(TOKYO) -- A series of nuclear reactors continue to deteriorate in the wake of Japan's devastating earthquake and tsunami, raising worries of a nuclear meltdown.
After two hydrogen explosions in three days at the Fukushima Daiichi plant, a third reactor has lost its ability to cool. Officials are increasingly concerned about unit 2 at the plant.
The fuel rods on unit 2 were fully exposed for a period of time, a dangerous development in the effort to stop the reactor from melting down. Workers are frantically pouring sea water over the rods, officials from the Tokyo Electric Power Company said.
"They continue to work hard to raise the water level to cover the fuel. Let's pray again," Tatsujiro Suzuki, Vice Chairman of Japan's Atomic Energy Commission, posted on Facebook Monday.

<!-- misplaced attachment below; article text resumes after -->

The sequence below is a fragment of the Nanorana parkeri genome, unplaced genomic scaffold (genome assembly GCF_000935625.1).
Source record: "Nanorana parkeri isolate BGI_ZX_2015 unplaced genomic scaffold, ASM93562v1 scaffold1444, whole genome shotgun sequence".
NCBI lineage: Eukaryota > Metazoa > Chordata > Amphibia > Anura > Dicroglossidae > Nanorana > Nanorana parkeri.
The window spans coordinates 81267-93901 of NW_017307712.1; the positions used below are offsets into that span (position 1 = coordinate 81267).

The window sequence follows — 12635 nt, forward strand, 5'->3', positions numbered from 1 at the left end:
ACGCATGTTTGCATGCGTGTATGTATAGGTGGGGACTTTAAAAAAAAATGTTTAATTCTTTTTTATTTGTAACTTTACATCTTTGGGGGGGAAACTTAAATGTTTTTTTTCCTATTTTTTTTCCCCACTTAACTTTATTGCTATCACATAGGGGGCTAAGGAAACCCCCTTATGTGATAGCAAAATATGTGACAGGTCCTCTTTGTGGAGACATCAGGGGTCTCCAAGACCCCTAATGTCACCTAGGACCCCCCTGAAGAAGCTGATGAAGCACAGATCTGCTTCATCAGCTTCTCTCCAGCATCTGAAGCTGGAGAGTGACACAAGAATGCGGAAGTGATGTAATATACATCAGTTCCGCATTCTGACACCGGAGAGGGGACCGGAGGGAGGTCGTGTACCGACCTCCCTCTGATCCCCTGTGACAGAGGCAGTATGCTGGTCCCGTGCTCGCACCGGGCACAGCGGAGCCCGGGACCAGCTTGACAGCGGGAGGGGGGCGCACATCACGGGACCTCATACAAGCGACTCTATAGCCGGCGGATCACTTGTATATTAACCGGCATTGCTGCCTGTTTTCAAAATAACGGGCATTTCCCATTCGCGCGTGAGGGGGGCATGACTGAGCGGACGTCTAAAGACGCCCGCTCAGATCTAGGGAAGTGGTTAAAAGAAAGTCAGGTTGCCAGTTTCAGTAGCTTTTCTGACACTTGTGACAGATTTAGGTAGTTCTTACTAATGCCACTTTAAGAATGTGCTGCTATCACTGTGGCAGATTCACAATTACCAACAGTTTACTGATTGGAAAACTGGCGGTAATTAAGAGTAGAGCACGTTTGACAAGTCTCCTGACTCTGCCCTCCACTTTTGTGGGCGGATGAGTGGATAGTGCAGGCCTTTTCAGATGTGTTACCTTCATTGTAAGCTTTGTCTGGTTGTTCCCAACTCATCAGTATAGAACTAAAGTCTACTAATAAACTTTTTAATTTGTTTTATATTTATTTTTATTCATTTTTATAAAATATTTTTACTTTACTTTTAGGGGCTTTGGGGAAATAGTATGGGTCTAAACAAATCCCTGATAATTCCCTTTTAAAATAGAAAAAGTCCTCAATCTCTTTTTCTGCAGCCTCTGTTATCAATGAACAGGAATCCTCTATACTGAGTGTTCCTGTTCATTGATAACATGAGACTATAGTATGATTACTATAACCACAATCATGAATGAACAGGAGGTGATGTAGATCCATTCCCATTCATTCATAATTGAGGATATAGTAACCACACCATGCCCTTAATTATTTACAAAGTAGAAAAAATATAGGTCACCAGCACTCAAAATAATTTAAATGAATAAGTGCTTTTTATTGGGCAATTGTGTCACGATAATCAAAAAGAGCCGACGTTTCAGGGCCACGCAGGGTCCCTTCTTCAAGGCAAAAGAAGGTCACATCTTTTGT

The exposure of the fuel rods means that the temperature in the reactor is likely to rise, which will allow it to make steam. The steam could lead to the creation of hydrogen and cause another explosion, experts said.
While unit 1, the first reactor to explode at the plant, appears to be stable, unit 3, which exploded early Monday morning in Japan, reportedly has a leak in its bottom.
Japanese officials insist that things are under control at the nuclear plant and that radiation levels are safe.
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